Mr. Arian responds that the L.A. plan is unfairly accused of favoring big companies. The Port of L.A. does not believe that it has done anything to favor unionization, as long as the companies that come into the port are responsible. Los Angeles is, Mr. Arian says, agnostic on the size of companies that come into the port.
Mr. Ward notes that unionization is a process that occurs within the marketplace, whereas racketeering results from crime penetrating the market. The Waterfront Commission has been effective in eliminating organized crime on the waterfront.
Andrea emphasizes that DMI is excited by the nexus that the Clean Air Action plan represents between achievement of environmental goals and potential encouragement of unionization.
Rep. Nadler echoes the point and laments that we have forgotten that unionization has been supported historically for its economic benefits.
A questioner asks about electric trains in a rail freight tunnel.
Rep. Nadler says that New York’s port is the only in the U.S. without a rail freight tunnel or bridge, though plans have been in place since 1910. The rail freight tunnel would have a massive impact on congestion and the environment. There should be funding for the tunnel in the reauthorization of the federal transportation bill.
Rep. Nadler talks about the relationship of asthma to the location of trucking routes.
In 1979, Congress passed a bill for studies of electrified rail lines. We should return to this concept. Rail is three to four times as energy efficient as the use of highways.
Ms. Thompson-Gaddy says that retrofitting trucks in New Jersey is very important to reduce the amount of particulate matter in the air.
Rep. Nadler emphasizes that in the New York region, much more freight comes in by truck than by rail, especially through New Jersey. The rail freight tunnel would eliminate much of this traffic.
A questioner commends the land-use initiatives in Los Angeles and requests comment on the coordination between a land-use agenda and an economic development agenda.
Mr. Arian says that the economic crisis has made developers of condos more willing to leave land industrial. Mr. Arian says Mayor Villaraigosa has been fundamental in keeping land industrial and attracting manufacturing.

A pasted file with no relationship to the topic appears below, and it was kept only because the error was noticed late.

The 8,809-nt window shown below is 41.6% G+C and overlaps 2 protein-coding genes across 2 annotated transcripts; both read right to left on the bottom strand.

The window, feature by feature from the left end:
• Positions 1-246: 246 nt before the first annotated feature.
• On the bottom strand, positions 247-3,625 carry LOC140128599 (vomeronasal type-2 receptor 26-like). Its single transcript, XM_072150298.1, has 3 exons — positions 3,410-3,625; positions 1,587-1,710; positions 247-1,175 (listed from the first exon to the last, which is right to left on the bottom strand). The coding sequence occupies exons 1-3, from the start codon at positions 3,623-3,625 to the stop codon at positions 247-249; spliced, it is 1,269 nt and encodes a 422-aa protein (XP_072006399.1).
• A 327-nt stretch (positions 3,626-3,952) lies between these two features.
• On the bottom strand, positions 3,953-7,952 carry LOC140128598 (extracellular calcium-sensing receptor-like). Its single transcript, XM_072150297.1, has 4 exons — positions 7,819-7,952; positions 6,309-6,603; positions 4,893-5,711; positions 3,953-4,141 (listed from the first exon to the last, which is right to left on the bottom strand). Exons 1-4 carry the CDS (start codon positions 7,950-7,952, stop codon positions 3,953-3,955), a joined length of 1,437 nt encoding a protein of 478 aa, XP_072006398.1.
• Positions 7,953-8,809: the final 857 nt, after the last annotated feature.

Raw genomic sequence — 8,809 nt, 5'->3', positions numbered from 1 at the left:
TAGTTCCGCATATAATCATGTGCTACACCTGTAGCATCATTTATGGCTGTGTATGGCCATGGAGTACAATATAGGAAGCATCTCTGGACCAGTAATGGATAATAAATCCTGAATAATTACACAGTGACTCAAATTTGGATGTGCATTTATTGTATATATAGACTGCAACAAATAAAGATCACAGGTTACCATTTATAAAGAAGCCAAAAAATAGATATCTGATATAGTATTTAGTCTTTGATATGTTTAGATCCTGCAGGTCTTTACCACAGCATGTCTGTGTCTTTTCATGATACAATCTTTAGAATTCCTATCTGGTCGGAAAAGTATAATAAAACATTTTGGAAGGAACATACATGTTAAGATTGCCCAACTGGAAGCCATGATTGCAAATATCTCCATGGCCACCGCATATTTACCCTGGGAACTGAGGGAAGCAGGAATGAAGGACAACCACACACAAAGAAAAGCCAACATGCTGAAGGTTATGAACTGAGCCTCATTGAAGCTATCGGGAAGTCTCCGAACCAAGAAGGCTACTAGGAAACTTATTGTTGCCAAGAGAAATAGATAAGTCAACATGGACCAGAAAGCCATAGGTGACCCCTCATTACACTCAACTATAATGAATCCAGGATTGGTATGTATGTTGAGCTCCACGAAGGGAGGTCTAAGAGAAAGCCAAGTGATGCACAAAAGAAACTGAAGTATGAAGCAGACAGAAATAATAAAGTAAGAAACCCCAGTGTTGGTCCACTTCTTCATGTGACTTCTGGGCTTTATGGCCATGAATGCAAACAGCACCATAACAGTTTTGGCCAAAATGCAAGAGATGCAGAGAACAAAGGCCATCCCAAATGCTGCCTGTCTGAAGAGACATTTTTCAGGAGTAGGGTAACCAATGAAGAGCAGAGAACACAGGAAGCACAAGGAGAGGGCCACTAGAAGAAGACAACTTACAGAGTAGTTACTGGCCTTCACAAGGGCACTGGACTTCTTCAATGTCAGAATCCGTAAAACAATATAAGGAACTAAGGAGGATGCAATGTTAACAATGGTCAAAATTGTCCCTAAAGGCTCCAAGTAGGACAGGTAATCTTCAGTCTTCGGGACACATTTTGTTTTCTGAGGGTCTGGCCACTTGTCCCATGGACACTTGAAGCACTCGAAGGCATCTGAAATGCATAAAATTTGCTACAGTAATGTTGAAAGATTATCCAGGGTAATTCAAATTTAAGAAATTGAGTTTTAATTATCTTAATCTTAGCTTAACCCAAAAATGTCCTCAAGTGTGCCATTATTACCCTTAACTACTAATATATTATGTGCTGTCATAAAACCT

L.A. has many manufacturing jobs (more than in Michigan). But land needs to be repositioned. Jobs can’t be built in residentially zoned areas. Creating middle-class jobs requires development of industrial land.
Rep. Nadler hopes that in the next mayoral election the candidates will be asked about policies to retain industrial and manufacturing jobs through land use because every mayoral administration in the past has deliberately chased out industrial jobs. New York’s land-use policies have been backwards. The kinds of considerations offered by Mr. Arian are refreshing to hear.
Andrea asks a final question: where does the panel see New York and America’s ports in 25 years?
Mr. Arian says that in 25 years the Port of Los Angeles will be moving toward zero emissions and being an economic cluster. More broadly, other ports are already thinking about measures similar to those in L.A., so he expects ports to change and innovate to lead the way in green collar jobs. Cleaning up the environment is going to be big business.
Mr. Ward notes the unknowns 25 years from now. You will see zero emissions with some sort of market-based regulation for distribution. Trucks will be meeting environmental standards. There will be a re-imagining of what a city does.
Ms. Thompson-Gaddy says that port modernization is necessary, with living-wages to support communities. If proactive measures are taken, negative health impacts and environmental injustices will be reduced, urban economies will be revitalized, and port expansion will benefit all.
Rep. Nadler thinks that some things may or may not happen based on political decisions and others are going to happen because of inevitable trends. We should not put all our eggs in one basket, as we have done with the financial industry. Because of the cost of transportation and shipping, it is going to be much more profitable to bring more manufacturing back to the United States. We should make sure to encourage that manufacturing jobs come back to New York. How much we will bring to New York depends on the Mayor and on the willingness to change land-use regulations. The inclusion of community benefits will depend on politics.
Andrea thanks the panel and reminds the audience of the next Marketplace of Ideas Series on “say on pay” executive compensation.
Clean Air Action Plan, from San Pedro Bay Ports
San Pedro Bay Port Clean Truck Program Options Analysis, from the Boston Consulting Group
Clean Truck Program Overview and Benefits, from the Port of Los Angeles